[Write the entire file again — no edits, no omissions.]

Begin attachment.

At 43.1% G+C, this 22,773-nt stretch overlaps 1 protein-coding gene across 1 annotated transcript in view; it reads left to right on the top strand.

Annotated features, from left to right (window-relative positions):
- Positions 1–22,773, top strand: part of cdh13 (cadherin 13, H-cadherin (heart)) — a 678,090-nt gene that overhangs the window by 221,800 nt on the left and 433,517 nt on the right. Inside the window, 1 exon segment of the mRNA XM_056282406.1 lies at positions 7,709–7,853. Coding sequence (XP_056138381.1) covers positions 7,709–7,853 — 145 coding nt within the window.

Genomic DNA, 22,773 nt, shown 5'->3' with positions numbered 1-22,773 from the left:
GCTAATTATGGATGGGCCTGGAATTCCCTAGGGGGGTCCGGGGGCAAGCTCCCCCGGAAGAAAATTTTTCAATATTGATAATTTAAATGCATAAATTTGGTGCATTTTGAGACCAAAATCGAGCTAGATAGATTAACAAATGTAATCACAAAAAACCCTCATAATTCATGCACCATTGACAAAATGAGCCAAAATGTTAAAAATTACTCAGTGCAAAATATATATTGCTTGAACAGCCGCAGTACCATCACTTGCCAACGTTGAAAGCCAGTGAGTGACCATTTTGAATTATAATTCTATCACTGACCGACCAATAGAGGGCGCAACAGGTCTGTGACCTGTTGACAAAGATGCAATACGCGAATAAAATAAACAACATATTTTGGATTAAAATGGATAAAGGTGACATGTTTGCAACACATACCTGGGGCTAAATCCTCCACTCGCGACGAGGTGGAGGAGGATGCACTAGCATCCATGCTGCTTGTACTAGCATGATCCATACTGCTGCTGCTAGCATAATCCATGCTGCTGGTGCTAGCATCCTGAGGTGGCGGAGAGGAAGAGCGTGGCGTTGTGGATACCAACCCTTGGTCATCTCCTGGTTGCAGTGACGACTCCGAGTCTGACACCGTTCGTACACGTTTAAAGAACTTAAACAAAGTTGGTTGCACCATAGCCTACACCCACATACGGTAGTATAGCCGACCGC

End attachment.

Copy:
At 43.1% G+C, this 22,773-nt stretch overlaps 1 protein-coding gene across 1 annotated transcript in view; it reads left to right on the top strand.

Annotated features, from left to right (window-relative positions):
- Positions 1–22,773, top strand: part of cdh13 (cadherin 13, H-cadherin (heart)) — a 678,090-nt gene that overhangs the window by 221,800 nt on the left and 433,517 nt on the right. Inside the window, 1 exon segment of the mRNA XM_056282406.1 lies at positions 7,709–7,853. Coding sequence (XP_056138381.1) covers positions 7,709–7,853 — 145 coding nt within the window.

Genomic DNA, 22,773 nt, shown 5'->3' with positions numbered 1-22,773 from the left:
GCTAATTATGGATGGGCCTGGAATTCCCTAGGGGGGTCCGGGGGCAAGCTCCCCCGGAAGAAAATTTTTCAATATTGATAATTTAAATGCATAAATTTGGTGCATTTTGAGACCAAAATCGAGCTAGATAGATTAACAAATGTAATCACAAAAAACCCTCATAATTCATGCACCATTGACAAAATGAGCCAAAATGTTAAAAATTACTCAGTGCAAAATATATATTGCTTGAACAGCCGCAGTACCATCACTTGCCAACGTTGAAAGCCAGTGAGTGACCATTTTGAATTATAATTCTATCACTGACCGACCAATAGAGGGCGCAACAGGTCTGTGACCTGTTGACAAAGATGCAATACGCGAATAAAATAAACAACATATTTTGGATTAAAATGGATAAAGGTGACATGTTTGCAACACATACCTGGGGCTAAATCCTCCACTCGCGACGAGGTGGAGGAGGATGCACTAGCATCCATGCTGCTTGTACTAGCATGATCCATACTGCTGCTGCTAGCATAATCCATGCTGCTGGTGCTAGCATCCTGAGGTGGCGGAGAGGAAGAGCGTGGCGTTGTGGATACCAACCCTTGGTCATCTCCTGGTTGCAGTGACGACTCCGAGTCTGACACCGTTCGTACACGTTTAAAGAACTTAAACAAAGTTGGTTGCACCATAGCCTACACCCACATACGGTAGTATAGCCGACCGC